As I See It
Caught up in the euphoria of a quick victory in the Iraq War with the loss of fewer than 140 American lives, and TV images of liberated Iraqis dancing in the streets, we must guard against underestimating the true costs of this conflict.
There is no rejoicing among the families of the Americans who have been killed, or for those whose lives have been shattered by devastating wounds.
The cost has been equally as great for the uncounted thousands of Iraqis, especially civilians, who have met similar fates (like the 12-year old boy who had both arms blown off), and is one they are unlikely either to forget or forgive.
Add to that the financial cost to the people of Iraq in the destruction of their homes and businesses and the uncontrolled looting which followed their liberation, especially the stripping of priceless antiquities from the National Museum. The Iraqis will not forget or forgive that, either. (The failure of U.S forces to prevent looting was a grave mistake. Under international law, the conquering forces are required to assume the task of maintaining law and order where the previous regime has collapsed. In spite of clear warnings (based on prior experiences) that the National Museum would be the target of international art thieves, our military ignored those warnings and completely dropped the ball.)
In our own country, we have yet to feel the full economic cost of this adventure in “nation-building.”
After spending tens of billions of dollars on raining destruction on Iraq, we are facing an additional cost of $100 billion dollars to rebuild what we destroyed, and $10 billion per year for occupying forces to oversee the formation of a functional democratic government in the country.
The total cost, which could exceed $200 billion, will be spent to rebuild Iraq instead of meeting the crying needs for rebuilding America. Think of what $200 billion could do if spent here at home – rebuilding crumbling schools, improving education and health care for American children, overcoming severe transportation problems in our own country, to name but a few needs crying for attention.
It is ironic that this high-priced adventure in regime-change and nation-building comes from a president who ripped his predecessor up and down for involving America in the same kind of regime-change and nation-building in Haiti and Kosovo, which cost chump change in comparison.
An unanswered question is the efficacy of trying to convert Iraq into a functioning democracy. The success of the Marshal Plan in rebuilding Germany and Japan after World War II is being cited. The big difference is that both of these countries were homogeneous societies without major internal religious discord or ethnic conflict. In Iraq we are confronted with both; between the Kurds and the Iraqis, and between Sunni and Shiite Muslims.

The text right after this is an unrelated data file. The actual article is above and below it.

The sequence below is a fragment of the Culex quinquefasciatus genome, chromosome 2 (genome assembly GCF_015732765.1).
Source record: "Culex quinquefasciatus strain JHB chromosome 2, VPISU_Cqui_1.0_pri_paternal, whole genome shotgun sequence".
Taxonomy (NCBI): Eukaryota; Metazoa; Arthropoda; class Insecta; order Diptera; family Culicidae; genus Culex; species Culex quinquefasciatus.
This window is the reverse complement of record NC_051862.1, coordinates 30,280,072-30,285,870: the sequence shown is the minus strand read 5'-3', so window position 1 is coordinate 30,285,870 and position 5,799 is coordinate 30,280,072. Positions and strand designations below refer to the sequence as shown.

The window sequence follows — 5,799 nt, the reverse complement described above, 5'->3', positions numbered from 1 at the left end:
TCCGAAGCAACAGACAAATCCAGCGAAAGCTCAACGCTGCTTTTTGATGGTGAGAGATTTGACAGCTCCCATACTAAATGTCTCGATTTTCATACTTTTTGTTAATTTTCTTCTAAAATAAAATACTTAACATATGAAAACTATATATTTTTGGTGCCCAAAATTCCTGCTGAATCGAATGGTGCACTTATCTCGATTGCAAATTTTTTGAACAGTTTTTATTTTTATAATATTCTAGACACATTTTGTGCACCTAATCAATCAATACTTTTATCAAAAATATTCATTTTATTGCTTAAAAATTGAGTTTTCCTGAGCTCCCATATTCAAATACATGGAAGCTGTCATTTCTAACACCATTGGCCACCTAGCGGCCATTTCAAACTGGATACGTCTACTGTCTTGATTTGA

Finally, there are the political implications of our action against Iraq. Does might make right? Does the suspicion of possession of weapons of mass destruction or of possible connections to terrorist groups, or oppression of a people by a brutal dictatorship, justify military intervention?
At first the Bush Administration claimed legitimacy for military action under the U.N. resolution demanding destruction of Iraq’s weapons of mass destruction. But that argument wasn’t selling, largely because the U.N. inspections had failed to discover any such weapons.
The next claim was that Iraq could supply them to al-Qaida, but there was no evidence of such an alliance, and if Iraq no longer had weapons of mass destruction, it couldn’t supply them to anyone.
So Bush had to come up with the emotional issue of delivering the Iraqi people from a brutal dictator and bringing them democracy. It was the same in the Civil War. A war to preserve the Union didn’t generate enough support, so the emotional issue of freeing the oppressed slaves was invoked. It takes something like that to convince people to accept the sacrifices that come with war.
Next: Concerns about possible consequences of our Iraq adventure.
Glenwood Springs resident Hal Sundin’s column runs every other Thursday in the Post Independent.
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